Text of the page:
Tax Levy

Tax levies can be difficult to eliminate. And as you can probably imagine, the taxing authorities have much more power than other types of creditors.

For example, the IRS has the right to use a tax levy to seize your property without receiving a judgment against you from the courts. A bank or credit card company, on the other hand, is required to bring a case against you and meet certain other requirements to collect any outstanding payments. 

Fortunately, there are different tactics you can employ to avoid a tax levy or stop one that's already in progress.


There are several ways that a tax levy can collect funds, including automatically withdrawing the funds from your account or garnishing your wages.

Never ignore IRS billing notices. If you cannot make a full payment, you can make arrangements to pay the balance in installments.

What are Tax Levies?

The IRS and local governments use what's known as a tax levy to collect money owed. There are several ways that a tax levy can collect funds, including automatically withdrawing the funds from your account or garnishing your wages. Other common strategies include: 

  • Bank Levies:

    The IRS can contact your banking institution and require them to stop all withdrawals from your account for 21 days, and then take the money from your account.

  • Wage Garnishment:

    The IRS can have your employer withhold a portion of your wages to pay the tax debt.

  • Property Seizure:

    The IRS can take any property that you own, sell it, and use the profits to cover the amount you owe.

  • Decrease the Amount of Your Tax Refund:

    The IRS can seize any funds that are due to you via a refund. They can also intercept any refunds due to you from the state and apply the money toward your federal amount owed.

These are only some of the ways that tax authorities can collect from you. If you don't have cash to pay the debt, they will take other valuables that you own and sell them to collect the profits.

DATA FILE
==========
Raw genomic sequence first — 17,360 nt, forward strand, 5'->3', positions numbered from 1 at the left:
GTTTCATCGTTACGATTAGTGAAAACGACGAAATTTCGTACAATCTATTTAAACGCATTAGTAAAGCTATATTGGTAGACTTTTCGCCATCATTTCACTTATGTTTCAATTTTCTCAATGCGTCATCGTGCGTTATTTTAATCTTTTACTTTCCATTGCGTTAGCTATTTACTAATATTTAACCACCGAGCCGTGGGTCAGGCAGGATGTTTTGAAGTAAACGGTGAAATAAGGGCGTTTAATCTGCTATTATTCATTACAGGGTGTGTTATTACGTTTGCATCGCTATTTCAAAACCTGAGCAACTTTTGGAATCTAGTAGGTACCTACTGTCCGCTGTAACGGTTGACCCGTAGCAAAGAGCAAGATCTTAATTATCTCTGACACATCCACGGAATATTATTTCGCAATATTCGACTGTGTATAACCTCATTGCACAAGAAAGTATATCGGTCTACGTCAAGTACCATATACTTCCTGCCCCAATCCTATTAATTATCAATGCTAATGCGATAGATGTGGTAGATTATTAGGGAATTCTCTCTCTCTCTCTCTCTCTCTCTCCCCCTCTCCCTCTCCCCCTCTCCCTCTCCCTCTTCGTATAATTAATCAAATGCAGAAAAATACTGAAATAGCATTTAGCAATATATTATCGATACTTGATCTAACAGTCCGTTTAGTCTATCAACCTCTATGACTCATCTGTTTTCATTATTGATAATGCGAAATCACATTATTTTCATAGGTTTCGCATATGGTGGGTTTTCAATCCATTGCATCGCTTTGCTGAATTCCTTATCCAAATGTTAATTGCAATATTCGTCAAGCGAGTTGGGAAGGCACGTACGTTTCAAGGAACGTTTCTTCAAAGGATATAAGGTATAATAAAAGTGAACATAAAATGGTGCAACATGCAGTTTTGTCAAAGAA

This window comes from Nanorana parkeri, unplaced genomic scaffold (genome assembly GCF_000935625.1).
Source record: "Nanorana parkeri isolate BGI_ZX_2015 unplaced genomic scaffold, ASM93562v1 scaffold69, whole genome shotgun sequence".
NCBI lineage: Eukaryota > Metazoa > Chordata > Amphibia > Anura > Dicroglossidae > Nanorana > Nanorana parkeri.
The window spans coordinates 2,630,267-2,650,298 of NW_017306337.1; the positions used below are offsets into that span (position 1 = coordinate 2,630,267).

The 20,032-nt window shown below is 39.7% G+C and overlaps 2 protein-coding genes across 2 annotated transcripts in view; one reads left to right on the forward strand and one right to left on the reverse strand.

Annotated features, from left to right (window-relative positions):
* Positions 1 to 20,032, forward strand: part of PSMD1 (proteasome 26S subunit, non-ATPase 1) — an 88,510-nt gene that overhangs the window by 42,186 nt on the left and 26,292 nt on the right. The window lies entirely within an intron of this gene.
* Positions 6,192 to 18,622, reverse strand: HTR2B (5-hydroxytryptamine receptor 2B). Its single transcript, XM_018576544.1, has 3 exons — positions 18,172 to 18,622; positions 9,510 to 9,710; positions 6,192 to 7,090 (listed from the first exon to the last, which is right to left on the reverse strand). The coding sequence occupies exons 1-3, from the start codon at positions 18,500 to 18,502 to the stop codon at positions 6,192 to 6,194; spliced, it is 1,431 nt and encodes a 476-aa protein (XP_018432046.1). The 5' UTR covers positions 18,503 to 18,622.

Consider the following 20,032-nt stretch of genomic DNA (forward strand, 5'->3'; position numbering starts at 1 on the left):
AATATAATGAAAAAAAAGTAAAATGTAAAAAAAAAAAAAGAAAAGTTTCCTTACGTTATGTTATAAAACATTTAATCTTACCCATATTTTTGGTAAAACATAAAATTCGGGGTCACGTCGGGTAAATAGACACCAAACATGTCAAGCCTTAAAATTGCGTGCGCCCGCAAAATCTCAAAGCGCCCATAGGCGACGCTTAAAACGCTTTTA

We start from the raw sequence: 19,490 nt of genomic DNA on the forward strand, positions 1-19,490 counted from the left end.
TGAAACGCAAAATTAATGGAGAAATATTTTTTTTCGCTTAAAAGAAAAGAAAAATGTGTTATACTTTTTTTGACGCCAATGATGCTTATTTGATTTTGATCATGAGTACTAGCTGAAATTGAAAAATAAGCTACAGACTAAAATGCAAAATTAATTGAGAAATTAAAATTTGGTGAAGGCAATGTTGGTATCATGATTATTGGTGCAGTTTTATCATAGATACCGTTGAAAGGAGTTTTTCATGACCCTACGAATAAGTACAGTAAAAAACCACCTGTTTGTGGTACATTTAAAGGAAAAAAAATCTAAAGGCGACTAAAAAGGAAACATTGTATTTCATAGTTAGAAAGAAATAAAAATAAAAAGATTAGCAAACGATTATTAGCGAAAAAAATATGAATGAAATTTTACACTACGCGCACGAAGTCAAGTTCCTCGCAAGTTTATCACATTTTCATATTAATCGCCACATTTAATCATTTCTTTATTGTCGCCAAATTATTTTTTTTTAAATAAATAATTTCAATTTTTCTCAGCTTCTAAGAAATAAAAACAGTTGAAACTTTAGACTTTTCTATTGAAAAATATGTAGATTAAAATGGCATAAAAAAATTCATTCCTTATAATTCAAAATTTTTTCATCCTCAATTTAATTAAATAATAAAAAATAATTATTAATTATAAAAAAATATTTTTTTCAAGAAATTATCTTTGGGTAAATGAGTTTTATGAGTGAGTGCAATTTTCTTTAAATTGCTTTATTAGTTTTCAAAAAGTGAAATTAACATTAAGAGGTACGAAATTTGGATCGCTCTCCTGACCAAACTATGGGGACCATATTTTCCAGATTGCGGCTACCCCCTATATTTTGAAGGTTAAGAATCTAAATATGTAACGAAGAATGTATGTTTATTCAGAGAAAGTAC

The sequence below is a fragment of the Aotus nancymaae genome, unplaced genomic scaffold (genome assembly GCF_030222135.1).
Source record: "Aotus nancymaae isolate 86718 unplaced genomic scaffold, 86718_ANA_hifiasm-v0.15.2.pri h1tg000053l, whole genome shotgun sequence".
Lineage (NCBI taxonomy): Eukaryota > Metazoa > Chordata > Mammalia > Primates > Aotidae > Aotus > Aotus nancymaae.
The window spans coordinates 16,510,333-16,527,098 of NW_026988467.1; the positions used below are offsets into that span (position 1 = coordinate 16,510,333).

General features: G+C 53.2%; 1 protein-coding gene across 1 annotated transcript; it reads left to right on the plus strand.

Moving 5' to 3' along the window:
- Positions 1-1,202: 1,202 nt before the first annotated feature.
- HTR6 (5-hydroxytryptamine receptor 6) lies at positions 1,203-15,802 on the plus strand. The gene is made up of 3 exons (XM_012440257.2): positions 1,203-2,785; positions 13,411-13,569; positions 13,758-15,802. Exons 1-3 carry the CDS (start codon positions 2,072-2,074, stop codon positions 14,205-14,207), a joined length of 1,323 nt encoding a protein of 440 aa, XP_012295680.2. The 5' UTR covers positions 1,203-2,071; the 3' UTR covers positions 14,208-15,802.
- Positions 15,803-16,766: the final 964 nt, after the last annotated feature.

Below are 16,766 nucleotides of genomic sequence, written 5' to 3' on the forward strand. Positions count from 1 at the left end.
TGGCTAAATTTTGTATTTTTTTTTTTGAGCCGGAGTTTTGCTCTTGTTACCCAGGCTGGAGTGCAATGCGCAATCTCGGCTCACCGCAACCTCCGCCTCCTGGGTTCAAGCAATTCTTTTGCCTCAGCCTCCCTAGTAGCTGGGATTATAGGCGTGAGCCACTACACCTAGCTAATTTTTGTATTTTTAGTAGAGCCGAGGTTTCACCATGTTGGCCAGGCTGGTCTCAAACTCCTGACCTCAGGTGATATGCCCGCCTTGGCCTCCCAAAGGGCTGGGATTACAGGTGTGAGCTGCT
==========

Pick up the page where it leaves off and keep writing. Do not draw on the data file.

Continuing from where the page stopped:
What is the process for a tax levy?

Because the IRS is a government entity, they have a lot more authority than other creditors. If you have outstanding debts, the IRS will be first in line to collect back taxes that are owed to them. In fact, any time you owe money to the government, a levy is always a possibility. However, it's usually the final measure a tax authority will make to collect an outstanding debt.

Before seizing any of your assets, creditors should offer plenty of notice regarding their attempts to collect monies owed. You should do your best to avoid entering a tax levy situation at all costs.

The IRS will send you several letters before resorting to using a tax levy, so be sure to keep your contact information up-to-date. If you receive a 'Final Notice of Intent to Levy and Notice of Your Right to a Hearing' document, a tax levy may be looming. It's best to contact the IRS right away so that you can reach an agreement regarding repayment.

In some cases, a Notice of Intent may arrive before you receive a tax bill. While you shouldn't panic, this is still something that you should take very seriously. However, if you pay the debt quickly or work out some sort of payment arrangement, you should be able to avoid any major issues. 

How to Get Out of a Tax Levy